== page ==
- Grave of Lake Keels Yields Another Relic Schooner Days CCCCXII (412) By C. H. J. Snider
Ida Walker ex New Dominion
Dimensions: 109ft x 26ft x 9.1ft 216T
Type of Wreck: Schooner
Location of Wreck: 44 00.58 N 077 36.23 W
Place and Builder: Sophiasburg
Year Built: 1867
Grave of Lake Keels Yields Another Relic Schooner Days CCCCXII (412) By C. H. J. Snider #
THEY’VE found the pump of the Ida Walker, wrecked at Weller’s Bay on the 19th of November, 1886: and this iron relic, cast in 1860, has by now probably joined the collection of oddments, headed by the centreboard winch, which Scott Hutcheson has gathered from that wreck in a lifetime spent at his Prince Edward County camp, Barcovan Beach.
Perhaps it will be remembered that last year Mr. Hutcheson recovered some plank and the pump-well from the wreck. He commenced his collection fifty-three years ago, when as a boy he picked up a rolling pin bobbing in the surf. It was from the Queen of the Lakes, which was fighting for her life in the breakers at the same time as the Ida Walker. The Ida Walker perished, but the Queen survived; and Mrs. Scott Hutcheson makes excellent pie with the cook’s rolling pin yet.
The Ida Walker was originally the New Dominion of Picton, one of several New Dominions launched in 1867. Her pump was cast seven years before, and the foundry moulded the date into it. It was probably used by an earlier vessel than the Ida Walker, or renamed New Dominion.
Buffalo Morning Express May 4, 1880 4-5 #
The Chicago Times says the schr. NEW DOMINION has been overhauled at Sarnia at a cost of $3,000, and her name changed to IDA WALKER. This is not Capt. Mallott’s NEW DOMINION, which was recently on Buffalo pier. Changing the name no doubt was owing to the 2 vessels getting continually “mixed.”
List of Partial Losses, 1885 Cleveland Leader December 7, 1885 #
Schooner IDA WALKER, of Sarnia, built 1867 and of 217 tons. On October 20, 1885 vessel sunk at Ameliasburg, Lake Ontario. Property loss valued at $2,000. Cargo of barley.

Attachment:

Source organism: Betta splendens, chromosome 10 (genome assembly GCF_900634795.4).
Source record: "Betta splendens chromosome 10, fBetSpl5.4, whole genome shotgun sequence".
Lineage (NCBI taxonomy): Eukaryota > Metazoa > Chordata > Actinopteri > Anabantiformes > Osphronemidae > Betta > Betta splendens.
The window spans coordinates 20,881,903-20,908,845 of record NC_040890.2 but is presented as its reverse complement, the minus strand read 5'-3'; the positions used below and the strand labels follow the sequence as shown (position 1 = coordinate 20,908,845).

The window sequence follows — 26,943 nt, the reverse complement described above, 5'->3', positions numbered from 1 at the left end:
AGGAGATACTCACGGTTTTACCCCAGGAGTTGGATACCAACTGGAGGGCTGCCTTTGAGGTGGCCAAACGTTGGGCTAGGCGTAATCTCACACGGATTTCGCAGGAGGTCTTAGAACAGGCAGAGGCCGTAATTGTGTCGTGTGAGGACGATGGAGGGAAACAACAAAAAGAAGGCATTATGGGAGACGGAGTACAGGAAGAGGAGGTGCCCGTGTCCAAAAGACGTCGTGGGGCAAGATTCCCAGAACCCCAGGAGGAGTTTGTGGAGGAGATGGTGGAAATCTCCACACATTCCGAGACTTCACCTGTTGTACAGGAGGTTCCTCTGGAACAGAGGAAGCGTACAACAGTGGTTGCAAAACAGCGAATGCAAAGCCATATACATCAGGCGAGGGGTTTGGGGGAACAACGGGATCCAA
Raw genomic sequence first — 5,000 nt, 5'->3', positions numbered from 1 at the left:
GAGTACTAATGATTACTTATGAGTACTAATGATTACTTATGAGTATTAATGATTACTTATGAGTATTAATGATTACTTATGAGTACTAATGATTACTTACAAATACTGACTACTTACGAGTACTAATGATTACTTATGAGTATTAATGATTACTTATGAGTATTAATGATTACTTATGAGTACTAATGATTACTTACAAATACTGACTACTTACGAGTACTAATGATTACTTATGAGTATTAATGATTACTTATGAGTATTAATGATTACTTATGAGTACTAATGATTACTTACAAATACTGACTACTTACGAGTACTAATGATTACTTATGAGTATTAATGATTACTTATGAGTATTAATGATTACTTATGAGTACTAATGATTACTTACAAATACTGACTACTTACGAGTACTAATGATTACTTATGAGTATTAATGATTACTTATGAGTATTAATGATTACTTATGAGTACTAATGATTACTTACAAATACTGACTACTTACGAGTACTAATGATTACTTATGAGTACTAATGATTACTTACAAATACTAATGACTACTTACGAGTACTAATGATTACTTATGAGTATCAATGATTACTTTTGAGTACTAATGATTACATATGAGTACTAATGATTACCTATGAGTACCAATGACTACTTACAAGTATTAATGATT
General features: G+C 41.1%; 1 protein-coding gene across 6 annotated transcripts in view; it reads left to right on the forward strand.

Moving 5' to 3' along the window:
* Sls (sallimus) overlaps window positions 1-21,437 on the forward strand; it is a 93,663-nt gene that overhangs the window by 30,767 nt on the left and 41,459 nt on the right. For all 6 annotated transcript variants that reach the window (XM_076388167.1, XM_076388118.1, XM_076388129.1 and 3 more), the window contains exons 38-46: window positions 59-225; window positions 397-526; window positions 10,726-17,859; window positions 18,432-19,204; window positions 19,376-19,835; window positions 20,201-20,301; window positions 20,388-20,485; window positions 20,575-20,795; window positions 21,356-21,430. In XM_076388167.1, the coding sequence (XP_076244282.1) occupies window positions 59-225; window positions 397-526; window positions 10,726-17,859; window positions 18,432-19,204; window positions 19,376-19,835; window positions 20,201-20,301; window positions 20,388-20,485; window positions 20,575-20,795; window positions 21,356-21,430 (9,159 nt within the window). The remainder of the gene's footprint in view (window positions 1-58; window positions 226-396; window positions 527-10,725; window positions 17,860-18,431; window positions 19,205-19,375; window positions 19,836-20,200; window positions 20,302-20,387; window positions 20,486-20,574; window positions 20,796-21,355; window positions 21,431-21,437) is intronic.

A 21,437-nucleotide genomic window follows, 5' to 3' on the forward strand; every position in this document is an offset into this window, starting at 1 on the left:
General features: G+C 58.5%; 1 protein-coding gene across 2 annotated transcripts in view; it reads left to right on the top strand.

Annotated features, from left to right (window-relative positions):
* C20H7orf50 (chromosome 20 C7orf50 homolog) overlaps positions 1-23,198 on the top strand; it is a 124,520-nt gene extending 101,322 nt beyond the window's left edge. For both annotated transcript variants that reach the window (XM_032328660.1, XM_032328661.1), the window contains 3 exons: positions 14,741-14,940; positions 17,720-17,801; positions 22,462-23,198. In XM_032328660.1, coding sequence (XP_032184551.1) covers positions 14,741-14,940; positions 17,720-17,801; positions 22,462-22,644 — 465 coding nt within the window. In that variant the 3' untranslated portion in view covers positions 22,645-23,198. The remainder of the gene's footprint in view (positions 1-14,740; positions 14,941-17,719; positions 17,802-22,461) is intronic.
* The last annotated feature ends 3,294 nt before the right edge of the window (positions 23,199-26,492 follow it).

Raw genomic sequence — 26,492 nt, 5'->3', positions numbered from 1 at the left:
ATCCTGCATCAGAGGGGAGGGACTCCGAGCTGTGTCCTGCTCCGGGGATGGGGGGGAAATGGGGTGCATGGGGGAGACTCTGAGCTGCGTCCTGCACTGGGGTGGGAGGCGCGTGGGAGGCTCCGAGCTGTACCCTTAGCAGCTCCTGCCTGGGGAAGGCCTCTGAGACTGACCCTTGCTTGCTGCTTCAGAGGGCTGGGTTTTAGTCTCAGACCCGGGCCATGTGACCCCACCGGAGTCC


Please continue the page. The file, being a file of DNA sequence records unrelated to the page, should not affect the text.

Oswego Palladium Monday, Nov. 22, 1886 #
Loss of the Ida Walker
The need for Paid Crews of Life Savers on the Canadian Shore. Captain O’Hagan, of the schooner Hannah Butler, sharply criticizes the failure of the Canadian government to establish life-saving stations and keep paid crews along the Canadian shore. Speaking of the wreck of the Ida Walker in Weller’s Bay, he says that when he saw her position he went with his crew to her assistance. The vessel was lightered, but drifted toward the shore and grounded half a mile out and the two crews were compelled to remain on board thirty-six hours before rescued by a life crew from Wellington, fifty miles away. The seas, he says, were tremendous and the crews suffered intensely. Captain O’Hagan says they could not have held out but a little longer. The crew which rescued them was composed of volunteers and Captain O’Hagan says a braver lot of men never sat in a lifeboat. The boat had to be brought from Wellington by rail. The Canadian government employs no lifesavers, but those who man the boars have sixteen drill days during the year, receiving $1.50 each per day. Vessel men long since appealed to the Canadian government to establish stations at points along the lakes and maintain paid crews but the government seems to have given the matter little if any attention. It was to be hoped that this matter will be speedily attended to. A great many lives lost on the Canadian shore this fall might have been saved had their been lifeboats and men to handle them.